World Fusion 指第三世界音乐的融合，也指融合了爵士乐的世界音乐,尤指融合了异教徒音乐，非西方音乐，以及新音乐三方面的元素。 异教徒音乐混合了爵士乐的即兴方式（拉丁爵士）；通常，其中独奏的部分更多的使用即兴爵士乐 ，而伴奏和合成部分则和异教徒音乐一样。第二种元素也是以融合了特定的非西方音乐的爵士乐为主。比如Dizzy Gillespies 在“突尼斯之夜”中的表演；70年代Keith Jarretees录制的四重奏，其中合声和中东乐器的使用；50年代到90年代Sun Ras也融合了非洲音乐的节奏；Yusef Lateefs录制的一些唱片也兼容了传统伊斯兰乐器和配乐方式。第三种元素则是受到新音乐的影响，显著的变化来自于爵士的即兴革新创作：乐器，合声，合成实践，以及已有的异教徒传统韵律。尽管这样的融合具有独创性，但仍能反映出非爵士，异教徒的传统。比如Don Cherrys，Codona and Nu；John McLaughlins从70年代到90年代的一些音乐很大程度地吸取了印度的传统音乐；而Don Ellis 70年代也借鉴了不少印度和保加利亚的音乐； Andy Narrell 在90年代则把特立尼达岛的音乐与乐器和即兴爵士，funk style 融合起来。World Fusion 并不是和现代爵士一起首次出现，其发展趋势并没有游离在美国爵士之外。举例来说，波力尼西亚音乐在20世纪初融入了西方流行音乐 ，吸引了早起的爵士音乐家。加勒比海舞蹈的节奏在整个20世界成为了美国流行文化的一个重要组成部分，而爵士音乐家们越来越多的汲取流行音乐元素势必使这种融合继续下去。Django Reinhardt 30年代的音乐，融合了吉普赛音乐，法国即兴爵士以及印象派室内乐。
World Fusion refers to a fusion of Third World music, but the term also refers to world music with jazz, specifically with one of three subgenres (ethnic, non-Western, and new music). The ethnic music subgenre has incorporated jazz improvisations (for example, Latin jazz); frequently, only the solos are improvised jazz. The accompaniments and compositions are essentially the same as the ethnic music.
The second subgenre features jazz that has incorporated limited aspects of a particular non-Western music. Examples include performances of Dizzy Gillespie's "A Night in Tunisia"; music on some of the 1970s' quartet recordings by Keith Jarrett's quartet and quintet on Impulse, in which Middle Eastern instruments and harmonic methods are modified and used; some of Sun Ra's music from the 1950s into the 1990s, in which African rhythms are incorporated; and some of Yusef Lateef's recordings that feature traditional Islamic instruments and methods.
The last subgenre of world fusion with jazz influences consists of new musical styles that result from distinctly original ways of combining jazz improvisation with innovative ideas -- and the instruments, harmonies, compositional practices, and rhythms of an existing ethnic tradition. The product is original, but its flavor still reflects some aspects of a non-jazz, ethnic tradition. Examples include Don Cherry's bands Codona and Nu; some of John McLaughlin's music from the 1970s and the 1990s that drew heavily on the traditions of India; some of Don Ellis' music of the 1970s that drew on the music of India and Bulgaria; and work by Andy Narrell in the 1990s that melds the music and instruments of Trinidad with jazz improvisations and funk styles.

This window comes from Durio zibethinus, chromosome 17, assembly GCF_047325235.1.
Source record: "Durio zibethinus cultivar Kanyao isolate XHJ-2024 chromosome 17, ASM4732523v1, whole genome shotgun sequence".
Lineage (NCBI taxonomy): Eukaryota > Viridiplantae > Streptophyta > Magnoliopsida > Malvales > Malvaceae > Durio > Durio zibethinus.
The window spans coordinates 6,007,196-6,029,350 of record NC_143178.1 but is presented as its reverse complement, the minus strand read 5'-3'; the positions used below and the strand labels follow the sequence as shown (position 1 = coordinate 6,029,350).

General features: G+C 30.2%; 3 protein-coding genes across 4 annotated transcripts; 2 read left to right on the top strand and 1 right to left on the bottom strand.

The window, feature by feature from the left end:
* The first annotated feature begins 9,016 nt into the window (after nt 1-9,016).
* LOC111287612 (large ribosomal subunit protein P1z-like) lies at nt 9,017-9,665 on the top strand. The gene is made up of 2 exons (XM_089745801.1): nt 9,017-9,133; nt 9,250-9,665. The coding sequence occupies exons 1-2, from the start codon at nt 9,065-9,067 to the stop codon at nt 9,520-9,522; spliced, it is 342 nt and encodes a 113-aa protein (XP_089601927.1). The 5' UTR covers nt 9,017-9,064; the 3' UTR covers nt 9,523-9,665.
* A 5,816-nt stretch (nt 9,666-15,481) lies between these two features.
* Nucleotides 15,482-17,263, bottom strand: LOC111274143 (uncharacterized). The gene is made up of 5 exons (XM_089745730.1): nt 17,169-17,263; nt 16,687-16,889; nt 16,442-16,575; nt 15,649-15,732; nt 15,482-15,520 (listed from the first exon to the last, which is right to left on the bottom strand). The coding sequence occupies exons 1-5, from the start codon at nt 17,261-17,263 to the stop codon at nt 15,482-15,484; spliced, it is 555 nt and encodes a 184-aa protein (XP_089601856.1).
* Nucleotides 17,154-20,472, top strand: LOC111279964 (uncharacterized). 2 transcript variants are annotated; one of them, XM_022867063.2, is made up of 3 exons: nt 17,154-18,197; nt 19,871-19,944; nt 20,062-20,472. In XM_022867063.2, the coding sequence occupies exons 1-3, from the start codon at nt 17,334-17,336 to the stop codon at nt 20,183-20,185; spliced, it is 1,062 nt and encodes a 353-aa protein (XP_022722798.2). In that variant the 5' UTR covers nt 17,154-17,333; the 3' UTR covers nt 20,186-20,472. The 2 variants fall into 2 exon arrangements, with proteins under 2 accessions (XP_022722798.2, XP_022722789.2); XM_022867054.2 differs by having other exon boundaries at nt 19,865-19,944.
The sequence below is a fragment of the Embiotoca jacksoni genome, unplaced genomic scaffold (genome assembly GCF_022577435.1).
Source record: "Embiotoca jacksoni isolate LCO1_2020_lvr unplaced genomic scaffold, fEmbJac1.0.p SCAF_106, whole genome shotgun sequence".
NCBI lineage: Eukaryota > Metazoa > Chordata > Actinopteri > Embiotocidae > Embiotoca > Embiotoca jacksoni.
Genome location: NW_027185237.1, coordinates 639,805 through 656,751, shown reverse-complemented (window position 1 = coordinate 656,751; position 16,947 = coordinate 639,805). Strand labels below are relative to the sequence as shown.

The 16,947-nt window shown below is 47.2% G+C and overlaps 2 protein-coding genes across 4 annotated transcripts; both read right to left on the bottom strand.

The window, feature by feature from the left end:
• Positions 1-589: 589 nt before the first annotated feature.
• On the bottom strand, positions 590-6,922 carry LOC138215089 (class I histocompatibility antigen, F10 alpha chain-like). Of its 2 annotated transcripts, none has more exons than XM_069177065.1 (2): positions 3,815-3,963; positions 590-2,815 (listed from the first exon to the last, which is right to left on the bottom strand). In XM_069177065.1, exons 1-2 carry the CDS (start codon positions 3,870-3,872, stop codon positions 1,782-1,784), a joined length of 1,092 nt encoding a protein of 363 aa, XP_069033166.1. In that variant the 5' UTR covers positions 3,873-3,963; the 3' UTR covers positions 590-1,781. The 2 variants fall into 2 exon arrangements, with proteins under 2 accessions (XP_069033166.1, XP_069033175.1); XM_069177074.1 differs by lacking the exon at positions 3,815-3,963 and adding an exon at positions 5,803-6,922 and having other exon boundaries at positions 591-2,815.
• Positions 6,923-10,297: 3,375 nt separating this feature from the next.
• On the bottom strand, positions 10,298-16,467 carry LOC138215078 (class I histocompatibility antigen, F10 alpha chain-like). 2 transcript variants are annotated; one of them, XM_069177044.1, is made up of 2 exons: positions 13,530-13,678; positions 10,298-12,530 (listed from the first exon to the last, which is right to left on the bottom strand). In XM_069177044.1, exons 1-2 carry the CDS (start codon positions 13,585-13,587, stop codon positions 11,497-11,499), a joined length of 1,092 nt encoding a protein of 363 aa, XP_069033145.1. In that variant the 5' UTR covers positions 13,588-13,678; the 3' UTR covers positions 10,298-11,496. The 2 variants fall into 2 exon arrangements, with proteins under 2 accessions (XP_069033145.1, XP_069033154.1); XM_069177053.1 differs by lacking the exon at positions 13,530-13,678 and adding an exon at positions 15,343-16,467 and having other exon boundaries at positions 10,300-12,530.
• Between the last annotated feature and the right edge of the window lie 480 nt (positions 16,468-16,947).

World fusion jazz did not first occur with modern jazz, and its trends are not exclusive to American jazz. For instance, Polynesian music was fusing with Western pop styles at the beginning of the 20th century, and its feeling attracted some of the earliest jazz musicians. Caribbean dance rhythms have been a significant part of American pop culture throughout the 20th century, and since jazz musicians frequently improvised when performing in pop music contexts, blends have been occurring almost continuously. Django Reinhardt was melding the traditions of Gypsy music with French impressionist concert music and jazz improvisation during the 1930s in France. Also see Latin jazz and jazz-rock fusion. -- Mark C. Gridley
The subgenre world fusion is often mistakenly assumed to refer exclusively to a blending of Western jazz fusion elements with world music. Although such a hybrid expression falls easily into the world fusion category, the suffix "fusion" in the term world fusion should not be assumed to mean only jazz fusion. Western jazz combined with strong elements of world music is more accurately termed world fusion jazz, ethnic jazz or non-Western jazz. World fusion and global fusion are nearly synonymous with the genre term worldbeat, and though these are considered subgenres of popular music, they may also imply universal expressions of the more general term, world music. Throughout the 1970s and 80s, fusion in the jazz music genre implied a blending of jazz and rock music, which is where the misleading assumption is rooted.
The world fusion genre at JMA is not just a collection of world beat artists, but is instead a collection of artists who bring world beat influences to the ever expanding world of jazz fusion. Since fusion artists from the US, Western Europe and Latin America are usually covered in our other fusion genres, the world fusion genre typically carries fusion artists with African, Asian, Middle Eastern and East European influences.
Once again though, the world fusion artists at JMA also display the improvisational aspects and virtuoso soloing associated with jazz and fusion.
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